The facts about Braxton Miller’s potential NFL career are clear: a transition from star quarterback at Ohio State to maybe wide receiver as a pro.
He’s sharing the journey with fans through a 360-degree virtual reality video.
Not to be outdone, Paxton Lynch — who will be playing quarterback in the NFL and quite possibly will be a first-round pick in Thursday night’s draft — is taking the same VR route.
Both VR videos focus on the players’ preparation for the draft. As part of Visa’s activation around the NFL draft, defensive end Shaq Lawson of Clemson and linebacker Jaylon Smith of Notre Dame also are sharing their experiences.
Lawson is shown preparing for the NFL combine in February and discussing how he dedicates his game to his father who died when Lawson was 12 years old. Smith is shown rehabbing a major knee injury that could severely affect his stock.
Not only are the videos available at www.visa.com/draft360 , but fans in Chicago for the draft this week can experience them at the Visa activation at NFL Draft Town.
“Transitioning from quarterback to wide receiver meant me being the team leader (and then) trying to be the fastest on the field,” Miller says, adding he wants everyone to see “how prepared I am to be the best rookie wide receiver the NFL has seen.”
That would be impressive considering the likes of Jerry Rice, Randy Moss and Odell Beckham Jr. having burned up the league in their first seasons.
Smith was viewed as a certain top-10 choice before he tore up his left knee in the Fiesta Bowl against Miller’s Buckeyes. Like Miller, he is focused on being the best rookie at his position. But he also could wind up sitting out 2016.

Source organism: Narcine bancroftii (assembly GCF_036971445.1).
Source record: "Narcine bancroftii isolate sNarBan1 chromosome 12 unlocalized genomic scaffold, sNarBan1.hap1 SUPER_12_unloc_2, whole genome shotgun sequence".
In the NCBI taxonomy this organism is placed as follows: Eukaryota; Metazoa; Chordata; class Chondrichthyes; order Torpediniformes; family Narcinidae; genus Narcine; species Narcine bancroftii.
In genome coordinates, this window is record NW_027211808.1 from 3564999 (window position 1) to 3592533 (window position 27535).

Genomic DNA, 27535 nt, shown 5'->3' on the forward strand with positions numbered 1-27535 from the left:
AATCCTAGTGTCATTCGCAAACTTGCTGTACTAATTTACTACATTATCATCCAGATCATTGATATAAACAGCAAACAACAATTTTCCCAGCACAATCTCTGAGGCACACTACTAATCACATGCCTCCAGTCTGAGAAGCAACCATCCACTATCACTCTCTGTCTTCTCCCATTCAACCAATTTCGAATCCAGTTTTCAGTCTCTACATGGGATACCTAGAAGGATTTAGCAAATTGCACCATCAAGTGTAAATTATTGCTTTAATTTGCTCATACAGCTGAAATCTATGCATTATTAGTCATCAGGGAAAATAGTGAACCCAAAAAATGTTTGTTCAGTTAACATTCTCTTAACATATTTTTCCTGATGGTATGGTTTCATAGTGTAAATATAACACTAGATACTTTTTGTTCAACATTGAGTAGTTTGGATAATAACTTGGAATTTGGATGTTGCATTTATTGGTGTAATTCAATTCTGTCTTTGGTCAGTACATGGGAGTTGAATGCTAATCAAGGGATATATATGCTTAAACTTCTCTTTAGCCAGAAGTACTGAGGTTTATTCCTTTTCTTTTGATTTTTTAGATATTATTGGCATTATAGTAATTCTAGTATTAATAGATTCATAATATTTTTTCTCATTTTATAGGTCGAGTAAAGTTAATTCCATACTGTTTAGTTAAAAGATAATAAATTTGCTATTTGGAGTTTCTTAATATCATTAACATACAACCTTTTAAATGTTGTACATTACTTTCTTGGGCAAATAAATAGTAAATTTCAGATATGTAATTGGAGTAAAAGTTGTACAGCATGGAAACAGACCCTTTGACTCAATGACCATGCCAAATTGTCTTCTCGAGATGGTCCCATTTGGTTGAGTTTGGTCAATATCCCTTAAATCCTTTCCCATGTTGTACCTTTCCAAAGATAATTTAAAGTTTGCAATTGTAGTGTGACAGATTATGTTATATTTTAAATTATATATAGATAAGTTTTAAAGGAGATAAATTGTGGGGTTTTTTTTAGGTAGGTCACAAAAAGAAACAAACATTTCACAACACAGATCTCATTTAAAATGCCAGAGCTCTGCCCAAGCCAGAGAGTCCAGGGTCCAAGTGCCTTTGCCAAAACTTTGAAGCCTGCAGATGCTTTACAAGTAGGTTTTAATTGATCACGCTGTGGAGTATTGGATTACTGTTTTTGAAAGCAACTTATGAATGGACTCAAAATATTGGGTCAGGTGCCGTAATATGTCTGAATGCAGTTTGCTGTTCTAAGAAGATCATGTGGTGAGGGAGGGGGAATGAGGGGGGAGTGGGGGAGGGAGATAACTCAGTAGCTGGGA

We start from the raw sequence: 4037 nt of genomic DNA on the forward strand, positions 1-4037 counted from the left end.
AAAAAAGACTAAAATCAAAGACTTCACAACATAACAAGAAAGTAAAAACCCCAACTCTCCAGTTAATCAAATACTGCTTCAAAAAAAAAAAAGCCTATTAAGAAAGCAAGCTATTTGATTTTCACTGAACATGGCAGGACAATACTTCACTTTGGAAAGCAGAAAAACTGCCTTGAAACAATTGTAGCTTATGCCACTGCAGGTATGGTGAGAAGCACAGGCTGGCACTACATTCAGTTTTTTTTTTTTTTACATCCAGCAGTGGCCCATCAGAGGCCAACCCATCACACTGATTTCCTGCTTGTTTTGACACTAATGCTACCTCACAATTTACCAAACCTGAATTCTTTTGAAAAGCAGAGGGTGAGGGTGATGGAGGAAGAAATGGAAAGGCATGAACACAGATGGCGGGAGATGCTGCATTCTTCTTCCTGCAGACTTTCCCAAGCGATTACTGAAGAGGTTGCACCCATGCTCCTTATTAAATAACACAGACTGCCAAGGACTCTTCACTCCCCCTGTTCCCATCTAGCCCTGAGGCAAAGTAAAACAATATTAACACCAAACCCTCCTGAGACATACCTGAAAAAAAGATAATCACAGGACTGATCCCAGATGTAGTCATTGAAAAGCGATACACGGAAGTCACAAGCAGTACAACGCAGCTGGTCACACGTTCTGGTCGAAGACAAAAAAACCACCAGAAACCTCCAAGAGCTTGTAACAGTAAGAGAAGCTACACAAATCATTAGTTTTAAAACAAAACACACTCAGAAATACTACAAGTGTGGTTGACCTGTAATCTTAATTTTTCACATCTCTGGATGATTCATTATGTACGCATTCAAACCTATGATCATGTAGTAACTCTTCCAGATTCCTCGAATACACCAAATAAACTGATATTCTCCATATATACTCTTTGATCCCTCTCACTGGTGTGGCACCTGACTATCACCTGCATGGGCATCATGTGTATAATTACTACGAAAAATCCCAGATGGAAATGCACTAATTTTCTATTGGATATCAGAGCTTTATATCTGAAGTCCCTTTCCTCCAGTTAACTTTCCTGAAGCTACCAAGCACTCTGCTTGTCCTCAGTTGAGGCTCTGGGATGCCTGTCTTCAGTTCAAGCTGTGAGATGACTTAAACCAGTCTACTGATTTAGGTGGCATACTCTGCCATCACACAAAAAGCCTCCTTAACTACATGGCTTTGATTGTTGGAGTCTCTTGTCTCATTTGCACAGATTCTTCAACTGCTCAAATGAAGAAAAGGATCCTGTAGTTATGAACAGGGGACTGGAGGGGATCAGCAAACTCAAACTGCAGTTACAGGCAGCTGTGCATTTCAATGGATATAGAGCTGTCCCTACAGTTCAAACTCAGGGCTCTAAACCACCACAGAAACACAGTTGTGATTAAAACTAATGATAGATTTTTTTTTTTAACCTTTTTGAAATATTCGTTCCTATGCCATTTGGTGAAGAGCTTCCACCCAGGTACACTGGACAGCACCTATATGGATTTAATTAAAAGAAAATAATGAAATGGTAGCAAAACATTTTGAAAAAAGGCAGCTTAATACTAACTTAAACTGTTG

That makes his VR video even more intriguing. And, Smith says, helpful to him.
“Whether it’s rehabbing my knee, training for next season, or using my phone to buy something, I am always on the lookout for ways to use technology to make my life easier,” he says.
Lawson speaks about his dad in his video.
“Since I was 12 years old, it’s been my dream to play football in the NFL,” he says, adding that the filming of his draft prep “gives fans a behind-the-scenes look into my training.”
Lynch is not considered a top-tier quarterback in the manner of Jared Goff of California and Carson Wentz of North Dakota State. But the Memphis player has become a hotter commodity as the draft process progressed.
Lynch believes the VR video has helped in his preparation for the NFL.
“As a quarterback and leader on the field, it’s important for me to be aware of everything happening around me,” he says. “Technology is changing the future of football.”
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